School of Medical Sciences

Molecular haematology and laboratory medicine

Incorporating the Molly & Ted Carr Research Laboratory

Principal investigator


  • Neil Van de Water
  • Fran Porteous
  • Leanne Berkahn
  • Maggie Kalev
  • Laura Young


The haematology research group is a collaboration between The University of Auckland and the Clinical and Laboratory Haematology Services, Auckland District Health Board. This has resulted in the establishment of the Mollie and Ted Carr Research Laboratory as part of the development of an active bone marrow transplant research and treatment facility in Auckland. The Mollie and Ted Carr Laboratory will focus on new strategies for purifying haematopoietic stem cells for clinical use as well as fostering the ongoing research programmes in Haematology, including studies on the genetics of haemophilia and prothrombotic disorders, mutation analysis in familial cancer syndromes, and assessment of minimal residual disease in patients with leukaemia and other cancers.

Research areas

Bone marrow transplantation

Immunomagnetic selection of haematopoietic stem cells Autologous bone marrow and peripheral blood progenitor transplantation is an important part of the modern therapy of patients with leukaemia and other malignancies, however gene marker studies suggest contaminating leukaemia cells in the autograft may contribute to recurrence of the leukaemia. The aim of these studies is to purify haematopoietic stem cell populations using immunomagnetic bead and FACS cell sorting technology. These cell populations will be analyzed for purity, tumour contamination and repopulating potential, before proceeding to clinical studies of CD34 selected haematopoietic stem cells in the transplant setting.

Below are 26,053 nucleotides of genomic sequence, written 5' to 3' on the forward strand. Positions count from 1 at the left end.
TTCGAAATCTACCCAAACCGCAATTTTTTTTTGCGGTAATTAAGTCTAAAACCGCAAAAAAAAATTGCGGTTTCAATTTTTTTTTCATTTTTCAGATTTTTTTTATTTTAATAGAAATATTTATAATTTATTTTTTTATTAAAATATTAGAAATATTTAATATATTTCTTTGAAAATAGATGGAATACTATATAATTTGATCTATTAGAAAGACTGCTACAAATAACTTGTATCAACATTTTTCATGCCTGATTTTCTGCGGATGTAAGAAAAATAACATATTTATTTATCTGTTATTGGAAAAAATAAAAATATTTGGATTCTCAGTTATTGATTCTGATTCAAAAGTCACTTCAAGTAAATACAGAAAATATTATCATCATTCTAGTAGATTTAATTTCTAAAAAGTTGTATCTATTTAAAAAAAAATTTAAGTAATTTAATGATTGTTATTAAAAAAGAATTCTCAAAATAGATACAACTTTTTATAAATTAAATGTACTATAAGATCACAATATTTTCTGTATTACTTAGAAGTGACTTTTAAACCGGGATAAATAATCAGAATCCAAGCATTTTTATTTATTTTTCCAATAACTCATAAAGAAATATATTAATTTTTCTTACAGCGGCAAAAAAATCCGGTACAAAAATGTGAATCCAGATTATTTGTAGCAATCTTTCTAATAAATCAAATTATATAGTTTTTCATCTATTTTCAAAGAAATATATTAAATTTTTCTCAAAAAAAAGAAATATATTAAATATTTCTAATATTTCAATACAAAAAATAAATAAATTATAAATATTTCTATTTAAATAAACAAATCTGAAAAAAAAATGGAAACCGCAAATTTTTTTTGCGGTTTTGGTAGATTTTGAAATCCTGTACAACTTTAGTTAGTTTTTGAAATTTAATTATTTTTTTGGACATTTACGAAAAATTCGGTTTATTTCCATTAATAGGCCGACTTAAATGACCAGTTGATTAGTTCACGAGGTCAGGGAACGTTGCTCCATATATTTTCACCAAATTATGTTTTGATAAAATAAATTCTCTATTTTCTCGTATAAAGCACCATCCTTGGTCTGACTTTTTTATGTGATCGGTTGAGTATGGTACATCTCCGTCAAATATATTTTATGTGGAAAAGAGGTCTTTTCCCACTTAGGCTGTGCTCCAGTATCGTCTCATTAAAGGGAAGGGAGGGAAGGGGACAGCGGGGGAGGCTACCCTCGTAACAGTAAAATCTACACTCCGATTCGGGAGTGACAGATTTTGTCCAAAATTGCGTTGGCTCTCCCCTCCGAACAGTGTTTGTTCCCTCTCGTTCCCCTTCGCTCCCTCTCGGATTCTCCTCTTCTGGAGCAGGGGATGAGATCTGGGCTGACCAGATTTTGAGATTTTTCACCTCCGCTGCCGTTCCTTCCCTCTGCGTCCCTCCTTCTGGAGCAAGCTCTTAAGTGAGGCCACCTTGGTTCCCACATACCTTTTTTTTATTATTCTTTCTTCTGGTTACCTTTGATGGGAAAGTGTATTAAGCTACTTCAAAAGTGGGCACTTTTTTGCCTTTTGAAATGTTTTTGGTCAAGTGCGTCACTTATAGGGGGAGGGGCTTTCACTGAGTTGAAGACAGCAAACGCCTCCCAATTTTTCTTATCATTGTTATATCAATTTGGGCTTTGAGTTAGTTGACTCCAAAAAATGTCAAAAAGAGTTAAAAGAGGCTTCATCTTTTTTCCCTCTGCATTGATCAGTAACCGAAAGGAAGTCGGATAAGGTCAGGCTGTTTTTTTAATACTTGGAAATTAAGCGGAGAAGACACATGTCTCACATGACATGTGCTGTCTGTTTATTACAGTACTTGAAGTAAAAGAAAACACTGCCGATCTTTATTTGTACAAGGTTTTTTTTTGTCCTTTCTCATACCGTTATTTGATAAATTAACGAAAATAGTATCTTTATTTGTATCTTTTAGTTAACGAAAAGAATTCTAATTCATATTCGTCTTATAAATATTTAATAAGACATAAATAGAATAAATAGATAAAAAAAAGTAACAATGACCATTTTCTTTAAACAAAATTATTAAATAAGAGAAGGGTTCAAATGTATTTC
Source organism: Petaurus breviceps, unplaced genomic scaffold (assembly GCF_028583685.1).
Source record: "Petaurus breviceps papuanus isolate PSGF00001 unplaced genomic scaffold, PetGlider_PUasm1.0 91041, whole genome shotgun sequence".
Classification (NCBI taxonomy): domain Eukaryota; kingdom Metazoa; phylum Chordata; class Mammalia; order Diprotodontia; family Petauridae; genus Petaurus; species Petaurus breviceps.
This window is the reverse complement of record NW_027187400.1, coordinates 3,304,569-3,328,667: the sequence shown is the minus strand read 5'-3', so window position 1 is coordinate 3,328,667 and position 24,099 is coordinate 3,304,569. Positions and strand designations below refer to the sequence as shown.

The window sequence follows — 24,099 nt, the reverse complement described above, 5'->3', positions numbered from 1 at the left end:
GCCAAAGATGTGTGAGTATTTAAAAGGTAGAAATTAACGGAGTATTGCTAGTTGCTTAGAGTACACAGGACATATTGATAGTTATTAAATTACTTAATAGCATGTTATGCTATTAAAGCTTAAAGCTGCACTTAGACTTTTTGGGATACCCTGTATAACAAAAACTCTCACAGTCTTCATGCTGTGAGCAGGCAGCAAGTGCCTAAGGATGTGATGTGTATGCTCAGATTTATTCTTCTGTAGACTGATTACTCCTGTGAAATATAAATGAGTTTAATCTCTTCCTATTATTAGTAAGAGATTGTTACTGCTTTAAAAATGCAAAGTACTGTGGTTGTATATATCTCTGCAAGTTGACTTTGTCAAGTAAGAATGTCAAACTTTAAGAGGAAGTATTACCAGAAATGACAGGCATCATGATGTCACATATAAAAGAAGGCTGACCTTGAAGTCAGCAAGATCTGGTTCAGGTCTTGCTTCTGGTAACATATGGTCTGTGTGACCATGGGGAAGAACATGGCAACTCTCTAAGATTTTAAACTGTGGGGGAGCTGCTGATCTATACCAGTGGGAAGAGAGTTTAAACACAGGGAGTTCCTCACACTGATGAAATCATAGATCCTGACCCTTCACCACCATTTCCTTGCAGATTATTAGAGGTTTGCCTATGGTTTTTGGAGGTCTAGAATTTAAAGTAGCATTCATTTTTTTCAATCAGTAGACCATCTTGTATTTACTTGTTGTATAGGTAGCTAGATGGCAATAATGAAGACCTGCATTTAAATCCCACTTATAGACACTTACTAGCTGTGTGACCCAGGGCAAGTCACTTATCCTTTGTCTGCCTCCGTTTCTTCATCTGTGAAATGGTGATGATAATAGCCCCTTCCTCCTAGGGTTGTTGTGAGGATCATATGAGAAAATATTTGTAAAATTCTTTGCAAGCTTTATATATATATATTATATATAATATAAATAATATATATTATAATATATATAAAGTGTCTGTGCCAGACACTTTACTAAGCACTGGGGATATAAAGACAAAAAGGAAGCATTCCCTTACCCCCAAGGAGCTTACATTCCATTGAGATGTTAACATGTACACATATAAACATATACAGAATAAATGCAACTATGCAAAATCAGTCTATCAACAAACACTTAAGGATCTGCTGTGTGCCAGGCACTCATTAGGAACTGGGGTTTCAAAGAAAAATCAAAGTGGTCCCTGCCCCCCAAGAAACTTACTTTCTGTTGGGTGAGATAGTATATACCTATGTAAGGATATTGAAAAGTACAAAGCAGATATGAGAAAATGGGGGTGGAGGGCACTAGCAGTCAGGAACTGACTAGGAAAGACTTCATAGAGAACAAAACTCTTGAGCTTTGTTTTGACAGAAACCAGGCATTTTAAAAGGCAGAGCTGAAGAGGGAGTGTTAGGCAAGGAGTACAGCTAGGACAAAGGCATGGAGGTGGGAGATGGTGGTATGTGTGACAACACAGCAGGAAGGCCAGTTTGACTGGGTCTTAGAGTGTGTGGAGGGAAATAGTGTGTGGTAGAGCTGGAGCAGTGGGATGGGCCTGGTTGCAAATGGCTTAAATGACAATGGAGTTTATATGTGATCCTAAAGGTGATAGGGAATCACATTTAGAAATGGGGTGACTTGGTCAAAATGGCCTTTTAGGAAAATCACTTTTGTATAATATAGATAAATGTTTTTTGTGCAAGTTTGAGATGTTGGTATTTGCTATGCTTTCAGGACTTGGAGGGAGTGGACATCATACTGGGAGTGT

Mini-allograft procedures

The group is about to initiate a trial evaluating the role of mini-allografts in the treatment of patients with low grade haematological malignancies eg. non-HodgkinÕs lymphoma, myeloma, CLL, CML. Patients receive less intensive conditioning therapy prior to the infusion of stem cells, utilizing the "graft versus leukaemia" effect from the donor immune system to control and eradicate residual tumour cells. Laboratory components of the study will include assessment of chimaerism in T cell and myeloid cells post transplant, as well as monitoring for minimal residual disease.